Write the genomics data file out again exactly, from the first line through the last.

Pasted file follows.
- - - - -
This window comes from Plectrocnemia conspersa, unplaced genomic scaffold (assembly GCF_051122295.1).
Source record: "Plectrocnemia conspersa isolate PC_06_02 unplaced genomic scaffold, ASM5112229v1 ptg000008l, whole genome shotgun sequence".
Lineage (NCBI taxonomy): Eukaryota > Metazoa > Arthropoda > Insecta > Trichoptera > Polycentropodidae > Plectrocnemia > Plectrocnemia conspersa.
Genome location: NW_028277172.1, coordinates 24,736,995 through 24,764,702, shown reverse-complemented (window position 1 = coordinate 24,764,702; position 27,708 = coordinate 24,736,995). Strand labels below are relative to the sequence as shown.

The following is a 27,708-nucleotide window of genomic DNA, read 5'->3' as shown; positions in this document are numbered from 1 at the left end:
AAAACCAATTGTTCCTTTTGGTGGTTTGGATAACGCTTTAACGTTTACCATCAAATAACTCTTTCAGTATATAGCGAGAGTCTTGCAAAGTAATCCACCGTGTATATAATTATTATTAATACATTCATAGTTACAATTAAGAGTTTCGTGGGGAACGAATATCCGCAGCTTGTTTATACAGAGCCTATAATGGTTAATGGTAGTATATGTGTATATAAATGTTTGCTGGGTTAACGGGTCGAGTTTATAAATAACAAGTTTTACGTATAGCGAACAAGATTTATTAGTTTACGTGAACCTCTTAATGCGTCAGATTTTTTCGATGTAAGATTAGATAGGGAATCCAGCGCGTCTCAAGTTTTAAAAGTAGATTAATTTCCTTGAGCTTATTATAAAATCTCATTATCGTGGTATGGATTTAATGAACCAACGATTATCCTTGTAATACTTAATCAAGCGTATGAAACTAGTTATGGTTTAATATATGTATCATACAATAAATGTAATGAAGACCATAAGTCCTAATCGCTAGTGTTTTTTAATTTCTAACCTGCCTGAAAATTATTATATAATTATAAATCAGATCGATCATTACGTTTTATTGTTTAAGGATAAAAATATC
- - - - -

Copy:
This window comes from Plectrocnemia conspersa, unplaced genomic scaffold (assembly GCF_051122295.1).
Source record: "Plectrocnemia conspersa isolate PC_06_02 unplaced genomic scaffold, ASM5112229v1 ptg000008l, whole genome shotgun sequence".
Lineage (NCBI taxonomy): Eukaryota > Metazoa > Arthropoda > Insecta > Trichoptera > Polycentropodidae > Plectrocnemia > Plectrocnemia conspersa.
Genome location: NW_028277172.1, coordinates 24,736,995 through 24,764,702, shown reverse-complemented (window position 1 = coordinate 24,764,702; position 27,708 = coordinate 24,736,995). Strand labels below are relative to the sequence as shown.

The following is a 27,708-nucleotide window of genomic DNA, read 5'->3' as shown; positions in this document are numbered from 1 at the left end:
AAAACCAATTGTTCCTTTTGGTGGTTTGGATAACGCTTTAACGTTTACCATCAAATAACTCTTTCAGTATATAGCGAGAGTCTTGCAAAGTAATCCACCGTGTATATAATTATTATTAATACATTCATAGTTACAATTAAGAGTTTCGTGGGGAACGAATATCCGCAGCTTGTTTATACAGAGCCTATAATGGTTAATGGTAGTATATGTGTATATAAATGTTTGCTGGGTTAACGGGTCGAGTTTATAAATAACAAGTTTTACGTATAGCGAACAAGATTTATTAGTTTACGTGAACCTCTTAATGCGTCAGATTTTTTCGATGTAAGATTAGATAGGGAATCCAGCGCGTCTCAAGTTTTAAAAGTAGATTAATTTCCTTGAGCTTATTATAAAATCTCATTATCGTGGTATGGATTTAATGAACCAACGATTATCCTTGTAATACTTAATCAAGCGTATGAAACTAGTTATGGTTTAATATATGTATCATACAATAAATGTAATGAAGACCATAAGTCCTAATCGCTAGTGTTTTTTAATTTCTAACCTGCCTGAAAATTATTATATAATTATAAATCAGATCGATCATTACGTTTTATTGTTTAAGGATAAAAATATC